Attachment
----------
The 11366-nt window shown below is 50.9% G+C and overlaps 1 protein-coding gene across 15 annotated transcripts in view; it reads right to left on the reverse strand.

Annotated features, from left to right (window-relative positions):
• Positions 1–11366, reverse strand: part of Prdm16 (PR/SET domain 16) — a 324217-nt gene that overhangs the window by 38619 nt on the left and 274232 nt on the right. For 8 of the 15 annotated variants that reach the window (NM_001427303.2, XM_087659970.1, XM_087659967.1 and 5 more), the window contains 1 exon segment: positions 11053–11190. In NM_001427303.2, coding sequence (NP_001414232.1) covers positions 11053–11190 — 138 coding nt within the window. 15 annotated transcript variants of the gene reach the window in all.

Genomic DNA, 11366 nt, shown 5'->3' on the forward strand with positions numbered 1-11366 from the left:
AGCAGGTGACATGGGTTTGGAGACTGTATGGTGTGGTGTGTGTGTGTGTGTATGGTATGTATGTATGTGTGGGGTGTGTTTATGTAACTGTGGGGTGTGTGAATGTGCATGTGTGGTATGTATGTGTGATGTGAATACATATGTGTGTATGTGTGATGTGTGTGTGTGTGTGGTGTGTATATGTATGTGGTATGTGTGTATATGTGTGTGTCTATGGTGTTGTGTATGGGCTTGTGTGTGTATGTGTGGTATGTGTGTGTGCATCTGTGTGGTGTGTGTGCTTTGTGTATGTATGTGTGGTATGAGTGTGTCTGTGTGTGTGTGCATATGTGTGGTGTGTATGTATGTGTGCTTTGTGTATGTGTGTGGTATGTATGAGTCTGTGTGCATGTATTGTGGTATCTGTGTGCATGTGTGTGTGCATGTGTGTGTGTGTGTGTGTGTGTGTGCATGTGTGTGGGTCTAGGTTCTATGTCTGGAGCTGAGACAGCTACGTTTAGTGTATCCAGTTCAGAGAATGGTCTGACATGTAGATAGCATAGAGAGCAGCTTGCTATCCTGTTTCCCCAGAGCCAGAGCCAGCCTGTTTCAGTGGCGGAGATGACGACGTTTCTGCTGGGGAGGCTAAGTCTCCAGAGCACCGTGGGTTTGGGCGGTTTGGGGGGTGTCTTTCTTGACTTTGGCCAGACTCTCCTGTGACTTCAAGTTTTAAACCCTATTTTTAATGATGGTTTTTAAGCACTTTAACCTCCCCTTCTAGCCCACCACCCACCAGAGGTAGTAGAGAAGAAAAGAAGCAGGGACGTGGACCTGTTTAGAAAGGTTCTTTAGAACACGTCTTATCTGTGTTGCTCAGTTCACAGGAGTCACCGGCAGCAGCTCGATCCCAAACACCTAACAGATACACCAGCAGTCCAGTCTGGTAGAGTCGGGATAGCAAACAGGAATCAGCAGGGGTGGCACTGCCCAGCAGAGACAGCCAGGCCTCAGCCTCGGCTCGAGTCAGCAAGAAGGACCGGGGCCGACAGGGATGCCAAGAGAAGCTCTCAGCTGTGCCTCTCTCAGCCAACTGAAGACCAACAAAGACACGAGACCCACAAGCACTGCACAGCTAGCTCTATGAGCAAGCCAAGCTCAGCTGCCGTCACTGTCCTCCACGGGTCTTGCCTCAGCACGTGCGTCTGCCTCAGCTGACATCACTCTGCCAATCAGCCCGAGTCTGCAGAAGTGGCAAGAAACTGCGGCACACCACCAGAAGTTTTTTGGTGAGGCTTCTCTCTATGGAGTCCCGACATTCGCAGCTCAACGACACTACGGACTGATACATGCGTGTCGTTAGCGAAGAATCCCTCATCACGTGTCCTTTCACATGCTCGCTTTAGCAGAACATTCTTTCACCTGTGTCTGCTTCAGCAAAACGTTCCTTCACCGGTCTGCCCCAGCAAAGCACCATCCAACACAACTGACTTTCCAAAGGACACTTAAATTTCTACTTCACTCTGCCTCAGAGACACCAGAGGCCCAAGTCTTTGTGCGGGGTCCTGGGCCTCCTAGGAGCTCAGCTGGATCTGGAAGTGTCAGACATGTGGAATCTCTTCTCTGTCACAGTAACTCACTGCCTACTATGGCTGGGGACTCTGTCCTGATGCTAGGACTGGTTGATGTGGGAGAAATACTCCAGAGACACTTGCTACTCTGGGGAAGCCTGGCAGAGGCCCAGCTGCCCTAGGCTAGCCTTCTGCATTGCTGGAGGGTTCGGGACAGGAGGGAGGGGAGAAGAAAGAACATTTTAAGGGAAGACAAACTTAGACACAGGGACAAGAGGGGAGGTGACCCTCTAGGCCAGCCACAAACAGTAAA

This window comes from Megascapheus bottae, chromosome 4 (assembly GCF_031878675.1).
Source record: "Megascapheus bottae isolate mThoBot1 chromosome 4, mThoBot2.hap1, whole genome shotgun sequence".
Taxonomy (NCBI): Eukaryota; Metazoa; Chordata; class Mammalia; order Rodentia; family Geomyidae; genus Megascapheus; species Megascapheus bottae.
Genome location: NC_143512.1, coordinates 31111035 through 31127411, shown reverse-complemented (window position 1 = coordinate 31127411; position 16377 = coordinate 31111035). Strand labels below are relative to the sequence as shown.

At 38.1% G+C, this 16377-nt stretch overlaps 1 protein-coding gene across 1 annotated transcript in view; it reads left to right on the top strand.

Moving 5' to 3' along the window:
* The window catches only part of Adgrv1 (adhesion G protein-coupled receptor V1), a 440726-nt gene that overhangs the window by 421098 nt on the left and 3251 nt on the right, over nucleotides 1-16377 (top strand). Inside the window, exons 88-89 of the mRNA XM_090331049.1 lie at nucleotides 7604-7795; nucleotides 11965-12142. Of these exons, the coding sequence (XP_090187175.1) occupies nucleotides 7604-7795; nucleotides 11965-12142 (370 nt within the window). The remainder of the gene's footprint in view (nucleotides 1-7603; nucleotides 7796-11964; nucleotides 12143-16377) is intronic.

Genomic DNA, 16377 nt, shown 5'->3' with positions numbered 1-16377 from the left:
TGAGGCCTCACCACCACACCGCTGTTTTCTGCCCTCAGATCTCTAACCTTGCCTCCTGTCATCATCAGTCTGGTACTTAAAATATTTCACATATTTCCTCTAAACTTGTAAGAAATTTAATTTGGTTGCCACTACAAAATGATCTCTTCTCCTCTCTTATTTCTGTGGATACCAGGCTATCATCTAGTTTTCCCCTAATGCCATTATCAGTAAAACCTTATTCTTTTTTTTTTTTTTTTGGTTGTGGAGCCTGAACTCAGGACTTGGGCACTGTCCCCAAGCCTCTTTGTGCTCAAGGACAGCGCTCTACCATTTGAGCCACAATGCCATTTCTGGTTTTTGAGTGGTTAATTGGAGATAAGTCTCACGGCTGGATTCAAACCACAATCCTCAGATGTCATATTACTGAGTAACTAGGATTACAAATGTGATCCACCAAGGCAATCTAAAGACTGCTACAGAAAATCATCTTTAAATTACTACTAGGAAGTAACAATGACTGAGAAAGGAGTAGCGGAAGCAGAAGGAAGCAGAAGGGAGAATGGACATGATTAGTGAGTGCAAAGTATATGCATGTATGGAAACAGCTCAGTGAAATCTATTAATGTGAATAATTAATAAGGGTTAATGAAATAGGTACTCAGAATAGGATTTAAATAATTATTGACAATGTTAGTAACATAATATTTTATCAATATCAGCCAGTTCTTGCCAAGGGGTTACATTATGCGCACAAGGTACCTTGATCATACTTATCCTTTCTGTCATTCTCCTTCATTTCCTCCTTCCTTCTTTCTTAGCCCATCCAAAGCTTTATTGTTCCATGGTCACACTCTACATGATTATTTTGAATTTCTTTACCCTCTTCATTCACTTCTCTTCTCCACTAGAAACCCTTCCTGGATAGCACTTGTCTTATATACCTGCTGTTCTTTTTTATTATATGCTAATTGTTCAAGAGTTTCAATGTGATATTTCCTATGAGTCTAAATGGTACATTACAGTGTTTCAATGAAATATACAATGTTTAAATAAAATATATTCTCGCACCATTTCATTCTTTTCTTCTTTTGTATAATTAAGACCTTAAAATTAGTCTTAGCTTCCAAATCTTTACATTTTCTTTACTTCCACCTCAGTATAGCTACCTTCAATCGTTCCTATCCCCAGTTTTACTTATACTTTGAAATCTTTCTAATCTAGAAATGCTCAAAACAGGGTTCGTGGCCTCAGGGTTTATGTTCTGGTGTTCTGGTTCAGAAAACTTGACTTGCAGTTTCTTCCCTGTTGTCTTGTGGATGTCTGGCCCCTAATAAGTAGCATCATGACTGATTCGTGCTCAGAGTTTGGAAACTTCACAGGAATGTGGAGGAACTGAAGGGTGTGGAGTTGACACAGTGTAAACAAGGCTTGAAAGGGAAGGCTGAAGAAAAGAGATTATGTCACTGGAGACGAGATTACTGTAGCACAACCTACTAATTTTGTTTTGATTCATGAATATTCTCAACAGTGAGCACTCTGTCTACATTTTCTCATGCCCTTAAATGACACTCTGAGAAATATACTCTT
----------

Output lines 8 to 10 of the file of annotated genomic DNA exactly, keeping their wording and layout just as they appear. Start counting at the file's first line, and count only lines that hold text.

Taxonomy (NCBI): Eukaryota; Metazoa; Chordata; class Mammalia; order Rodentia; family Geomyidae; genus Megascapheus; species Megascapheus bottae.
Genome location: NC_143512.1, coordinates 31111035 through 31127411, shown reverse-complemented (window position 1 = coordinate 31127411; position 16377 = coordinate 31111035). Strand labels below are relative to the sequence as shown.

At 38.1% G+C, this 16377-nt stretch overlaps 1 protein-coding gene across 1 annotated transcript in view; it reads left to right on the top strand.